I just posted a review on Trailspace (and updated my Gear Review page) of the ULA Ohm 2.0 after a year of solid testing. I really appreciate this pack for its light weight, versatility, and ease of access that it provides. Only downside is the typical sweaty back syndrome common to many packs. Highly recommend the Ohm and it has taken its place as my number one pack on trips up to 5+ days.
Another update can be found on my Trip Report page – a description and bunch of photos of a wet weekend trip along half of the Uwharrie National Recreational Trail.
Here ends January 2017, and looking forward to some winter hiking in February after a mild start to the year!
One of my Christmas goodies this year was Chris Townsend’s new book – Out There: A Voice from the Wild. I just finished it, appropriately, on a couple of rainy evenings in my tent on a backpacking trip. I am not sure there is a better way to read a good book than with the sound of rain on the tent.
If you love reading outdoor writers, in the realm of Colin Fletcher – my first introduction to the genre decades ago, then Chris Townsend should definitely be on your list. Out There is a collection of writings that covers his long distance trips, notable backpacking wilderness experiences, his favorite outdoor writers (similar list to mine which is probably why I enjoy his writing), and other topics. I can already tell I will be coming back to read this again and again over the years, as I do with several other favorites (e.g. Fletcher’s A Thousand Mile Summer).
I enjoyed the entire book, but his discussions of several different backpacking trips including High Sierra wilderness and the TGO Challenge stand out for me personally. I also can feel the love of wilderness in his writing and much of his approach, including appreciation for the camping aspect as much as the hiking, is similar to mine. I think it is this similarity that enhances my enjoyment of his writings, and results in me tending to weight his opinions on some equipment higher than others (don’t expect equipment to be a focus – this is not a how to guide to backpacking).
If you are not familiar with Chris and his writing, you might have seen The Backpacker’s Handbook (I think in the fourth edition now). His website has a full list of books including some older ones on long distance walks through recent publications. I highly recommend Grizzly Bears and Razor Clams as well as Out There. I have read several others and am planning on reading many more as I feel Chris is doing the best current job of filling Colin Fletcher’s shoes (or boots?).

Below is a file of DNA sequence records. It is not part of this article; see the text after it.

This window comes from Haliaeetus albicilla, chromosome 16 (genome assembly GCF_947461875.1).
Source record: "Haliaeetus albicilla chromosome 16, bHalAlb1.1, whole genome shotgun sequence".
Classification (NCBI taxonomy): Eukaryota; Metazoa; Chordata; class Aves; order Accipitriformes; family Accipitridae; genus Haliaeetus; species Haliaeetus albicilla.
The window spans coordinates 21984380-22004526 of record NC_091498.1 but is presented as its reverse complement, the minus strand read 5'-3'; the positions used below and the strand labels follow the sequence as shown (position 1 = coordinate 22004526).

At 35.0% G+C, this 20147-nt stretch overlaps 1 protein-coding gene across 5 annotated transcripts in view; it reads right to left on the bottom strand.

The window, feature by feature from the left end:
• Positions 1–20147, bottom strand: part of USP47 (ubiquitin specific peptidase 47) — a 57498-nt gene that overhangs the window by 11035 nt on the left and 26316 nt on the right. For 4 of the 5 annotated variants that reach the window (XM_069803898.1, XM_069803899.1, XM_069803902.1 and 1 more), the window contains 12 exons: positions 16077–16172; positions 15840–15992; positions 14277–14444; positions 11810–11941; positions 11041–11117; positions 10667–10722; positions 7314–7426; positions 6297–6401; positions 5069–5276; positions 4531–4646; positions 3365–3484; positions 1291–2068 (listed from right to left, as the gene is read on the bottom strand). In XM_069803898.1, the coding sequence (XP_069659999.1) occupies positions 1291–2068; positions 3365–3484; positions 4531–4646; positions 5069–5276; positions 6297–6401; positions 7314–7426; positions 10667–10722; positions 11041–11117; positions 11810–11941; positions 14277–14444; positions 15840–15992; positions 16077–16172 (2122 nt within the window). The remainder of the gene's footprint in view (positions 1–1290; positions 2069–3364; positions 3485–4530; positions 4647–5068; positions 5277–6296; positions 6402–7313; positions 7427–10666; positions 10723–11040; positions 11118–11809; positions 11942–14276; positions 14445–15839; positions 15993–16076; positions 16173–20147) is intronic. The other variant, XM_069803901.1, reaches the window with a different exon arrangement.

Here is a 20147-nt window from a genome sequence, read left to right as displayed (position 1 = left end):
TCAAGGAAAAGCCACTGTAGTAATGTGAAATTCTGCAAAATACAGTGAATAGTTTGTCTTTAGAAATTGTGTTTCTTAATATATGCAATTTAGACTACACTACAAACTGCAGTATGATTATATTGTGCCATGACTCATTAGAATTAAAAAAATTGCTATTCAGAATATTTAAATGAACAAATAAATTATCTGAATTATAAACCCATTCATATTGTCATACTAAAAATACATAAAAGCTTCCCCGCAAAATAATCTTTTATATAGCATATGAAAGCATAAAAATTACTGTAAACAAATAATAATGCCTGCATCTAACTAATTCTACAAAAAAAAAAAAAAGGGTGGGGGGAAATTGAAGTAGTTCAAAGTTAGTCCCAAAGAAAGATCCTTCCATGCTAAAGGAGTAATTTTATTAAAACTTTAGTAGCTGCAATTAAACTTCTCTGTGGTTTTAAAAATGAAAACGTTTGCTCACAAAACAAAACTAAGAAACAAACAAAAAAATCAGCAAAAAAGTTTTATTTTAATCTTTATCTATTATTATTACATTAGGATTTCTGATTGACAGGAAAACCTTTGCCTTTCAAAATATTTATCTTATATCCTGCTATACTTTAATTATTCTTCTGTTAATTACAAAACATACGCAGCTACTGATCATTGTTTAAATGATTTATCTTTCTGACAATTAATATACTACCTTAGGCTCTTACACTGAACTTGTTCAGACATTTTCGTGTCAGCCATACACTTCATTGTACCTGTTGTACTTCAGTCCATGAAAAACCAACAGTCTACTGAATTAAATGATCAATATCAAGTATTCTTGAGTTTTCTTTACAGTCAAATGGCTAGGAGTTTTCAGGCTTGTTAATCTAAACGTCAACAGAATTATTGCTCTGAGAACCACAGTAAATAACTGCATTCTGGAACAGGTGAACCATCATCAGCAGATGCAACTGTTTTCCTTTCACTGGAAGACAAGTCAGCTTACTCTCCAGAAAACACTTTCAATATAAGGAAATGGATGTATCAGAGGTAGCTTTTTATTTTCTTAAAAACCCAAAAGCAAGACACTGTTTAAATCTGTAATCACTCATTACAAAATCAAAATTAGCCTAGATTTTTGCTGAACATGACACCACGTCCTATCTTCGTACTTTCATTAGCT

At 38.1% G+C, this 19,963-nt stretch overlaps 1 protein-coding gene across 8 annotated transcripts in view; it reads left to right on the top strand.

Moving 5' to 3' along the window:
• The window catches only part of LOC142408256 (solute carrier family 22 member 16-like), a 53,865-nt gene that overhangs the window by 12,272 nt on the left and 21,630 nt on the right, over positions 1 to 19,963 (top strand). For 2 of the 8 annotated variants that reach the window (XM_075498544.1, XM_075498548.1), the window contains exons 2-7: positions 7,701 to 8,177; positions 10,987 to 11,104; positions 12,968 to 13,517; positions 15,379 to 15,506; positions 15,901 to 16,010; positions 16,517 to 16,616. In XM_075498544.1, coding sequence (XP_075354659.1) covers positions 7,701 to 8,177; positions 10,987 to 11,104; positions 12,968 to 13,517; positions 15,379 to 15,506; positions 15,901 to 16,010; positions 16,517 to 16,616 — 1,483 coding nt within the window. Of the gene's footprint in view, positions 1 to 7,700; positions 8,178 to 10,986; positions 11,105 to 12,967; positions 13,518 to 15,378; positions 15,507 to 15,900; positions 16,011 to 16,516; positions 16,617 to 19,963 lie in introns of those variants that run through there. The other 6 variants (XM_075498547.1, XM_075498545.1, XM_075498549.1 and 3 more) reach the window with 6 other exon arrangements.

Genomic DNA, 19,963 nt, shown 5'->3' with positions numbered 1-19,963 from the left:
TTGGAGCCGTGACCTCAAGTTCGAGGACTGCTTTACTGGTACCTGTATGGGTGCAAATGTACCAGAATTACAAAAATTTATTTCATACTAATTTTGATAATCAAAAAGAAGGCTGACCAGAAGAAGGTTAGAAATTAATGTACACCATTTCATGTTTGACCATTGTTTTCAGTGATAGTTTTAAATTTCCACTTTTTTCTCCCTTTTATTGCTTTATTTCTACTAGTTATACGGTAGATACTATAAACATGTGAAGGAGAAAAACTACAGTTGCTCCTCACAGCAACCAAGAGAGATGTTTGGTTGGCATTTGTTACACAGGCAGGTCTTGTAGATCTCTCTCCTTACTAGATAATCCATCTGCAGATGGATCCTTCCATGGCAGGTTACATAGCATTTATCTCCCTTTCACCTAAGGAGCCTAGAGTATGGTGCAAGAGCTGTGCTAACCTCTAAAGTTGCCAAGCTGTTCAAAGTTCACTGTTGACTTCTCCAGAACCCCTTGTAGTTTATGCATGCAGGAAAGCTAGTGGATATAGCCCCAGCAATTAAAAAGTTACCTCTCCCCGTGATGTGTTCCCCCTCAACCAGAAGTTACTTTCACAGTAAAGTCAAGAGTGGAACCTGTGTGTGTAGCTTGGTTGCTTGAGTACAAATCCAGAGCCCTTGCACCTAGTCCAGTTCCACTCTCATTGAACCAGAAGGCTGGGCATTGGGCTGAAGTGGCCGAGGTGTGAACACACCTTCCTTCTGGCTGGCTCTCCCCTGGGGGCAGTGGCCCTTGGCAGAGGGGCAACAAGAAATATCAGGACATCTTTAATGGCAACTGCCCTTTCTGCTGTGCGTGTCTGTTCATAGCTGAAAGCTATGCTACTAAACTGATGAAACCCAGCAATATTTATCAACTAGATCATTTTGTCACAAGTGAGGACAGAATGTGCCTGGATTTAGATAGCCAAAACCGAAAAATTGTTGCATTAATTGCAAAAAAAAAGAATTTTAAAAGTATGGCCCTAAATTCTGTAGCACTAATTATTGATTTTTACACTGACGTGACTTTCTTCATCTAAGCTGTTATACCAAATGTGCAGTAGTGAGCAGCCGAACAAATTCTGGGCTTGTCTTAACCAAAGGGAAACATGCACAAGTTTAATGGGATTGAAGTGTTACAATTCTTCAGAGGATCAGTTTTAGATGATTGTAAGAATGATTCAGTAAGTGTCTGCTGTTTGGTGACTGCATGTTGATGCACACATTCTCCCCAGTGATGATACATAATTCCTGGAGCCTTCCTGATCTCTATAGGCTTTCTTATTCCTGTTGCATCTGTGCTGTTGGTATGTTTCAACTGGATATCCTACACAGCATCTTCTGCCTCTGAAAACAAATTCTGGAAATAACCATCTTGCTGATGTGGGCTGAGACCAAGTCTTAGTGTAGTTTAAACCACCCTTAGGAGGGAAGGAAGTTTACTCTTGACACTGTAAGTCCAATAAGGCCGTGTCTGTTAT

Another Trailspace Review Corps test has been uploaded to that site for the UCO Sweetfire Strikeable Fire Starter. This was an interesting one and I struggled with the rating a bit. It attempts to be a match and a fire starter/tinder and does pretty well with both, but as usual when you do too much you can’t do everything as well.
I completed my first review for the Trailspace Review Corps last week. The Vargo Ultimate Fire Starter is a neat little device that any wood stove or campfire enthusiast might find interesting. It combines the function of a fire steel/spark lighter with the addition of an extendable bellows to help stoke the fire. I find it really helpful tinkering with my Calder Ti Tri wood stove.
Please go to Trailspace for the full review.
I just added a trip report from a quick overnight gear test in Mammoth Cave National Park. In addition, there are three new gear reviews on that page (Bushnell folding binoculars and Smoked Three Bean Chili and Thai Curry from Good To-Go). Stay tuned…I have a busy holiday planned with another trip report and several more gear reviews!
I just updated the trip report page with some notes and photos from a quick weekend trip to my local “back yard” wilderness – the Birkhead Mountains in the Uwharrie National Forest in central NC. Hope you enjoy. Here are a couple of the photos:
As I adjust my gear list for the current and upcoming cold weather season, I thought I would post a couple of the adjustments that I make besides adding cold weather clothes etc…
First off, for my alcohol stove I carry an extra little fuel container – actually an old camp soap container. This 2 ounce bottle stays in my pocket and keeps relatively warm. I find that the fuel lights better when it is not freezing cold. It also has a handy dispenser cap that makes filling the stove much easier. I will probably consider carrying it next year as well regardless of temperature.
The other adjustment that comes immediately to mind is going back to my trusty Nalgene bottles. This has multiple benefits over Smartwater and other disposable bottles that are lighter. First, they don’t freeze very quickly and once they do, the wide mouth allows you to chip away at the ice if needed. Even better, they are tough enough to lay near the stove and help thaw out….in the photo above I am cooking bannock and also thawing my water bottle.
This is not all you must do to “winterize” your kit, but its a start. See the links section for several sites with excellent winter backpacking advice.